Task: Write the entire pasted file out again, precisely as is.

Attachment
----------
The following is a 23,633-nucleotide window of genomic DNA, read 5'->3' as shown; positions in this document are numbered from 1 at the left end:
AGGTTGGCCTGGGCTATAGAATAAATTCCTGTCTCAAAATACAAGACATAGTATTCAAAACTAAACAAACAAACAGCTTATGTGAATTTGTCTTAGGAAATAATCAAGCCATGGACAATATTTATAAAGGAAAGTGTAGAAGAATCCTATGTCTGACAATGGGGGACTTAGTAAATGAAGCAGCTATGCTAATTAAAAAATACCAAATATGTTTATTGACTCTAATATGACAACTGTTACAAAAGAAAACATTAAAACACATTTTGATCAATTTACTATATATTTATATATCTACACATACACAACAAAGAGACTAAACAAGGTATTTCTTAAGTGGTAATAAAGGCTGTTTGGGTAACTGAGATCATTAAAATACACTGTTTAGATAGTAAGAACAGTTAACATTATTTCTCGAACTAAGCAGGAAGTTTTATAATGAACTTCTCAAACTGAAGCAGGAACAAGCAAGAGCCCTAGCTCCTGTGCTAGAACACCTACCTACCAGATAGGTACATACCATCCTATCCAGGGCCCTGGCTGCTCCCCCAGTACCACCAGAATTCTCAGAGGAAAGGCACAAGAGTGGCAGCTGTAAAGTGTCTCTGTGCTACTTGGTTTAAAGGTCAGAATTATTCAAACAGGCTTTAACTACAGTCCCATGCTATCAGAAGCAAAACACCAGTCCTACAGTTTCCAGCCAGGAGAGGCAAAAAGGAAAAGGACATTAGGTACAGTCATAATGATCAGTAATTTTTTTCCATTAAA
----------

The following is a 23,633-nucleotide window of genomic DNA, read 5'->3' as shown; positions in this document are numbered from 1 at the left end:
AGGTTGGCCTGGGCTATAGAATAAATTCCTGTCTCAAAATACAAGACATAGTATTCAAAACTAAACAAACAAACAGCTTATGTGAATTTGTCTTAGGAAATAATCAAGCCATGGACAATATTTATAAAGGAAAGTGTAGAAGAATCCTATGTCTGACAATGGGGGACTTAGTAAATGAAGCAGCTATGCTAATTAAAAAATACCAAATATGTTTATTGACTCTAATATGACAACTGTTACAAAAGAAAACATTAAAACACATTTTGATCAATTTACTATATATTTATATATCTACACATACACAACAAAGAGACTAAACAAGGTATTTCTTAAGTGGTAATAAAGGCTGTTTGGGTAACTGAGATCATTAAAATACACTGTTTAGATAGTAAGAACAGTTAACATTATTTCTCGAACTAAGCAGGAAGTTTTATAATGAACTTCTCAAACTGAAGCAGGAACAAGCAAGAGCCCTAGCTCCTGTGCTAGAACACCTACCTACCAGATAGGTACATACCATCCTATCCAGGGCCCTGGCTGCTCCCCCAGTACCACCAGAATTCTCAGAGGAAAGGCACAAGAGTGGCAGCTGTAAAGTGTCTCTGTGCTACTTGGTTTAAAGGTCAGAATTATTCAAACAGGCTTTAACTACAGTCCCATGCTATCAGAAGCAAAACACCAGTCCTACAGTTTCCAGCCAGGAGAGGCAAAAAGGAAAAGGACATTAGGTACAGTCATAATGATCAGTAATTTTTTTCCATTAAA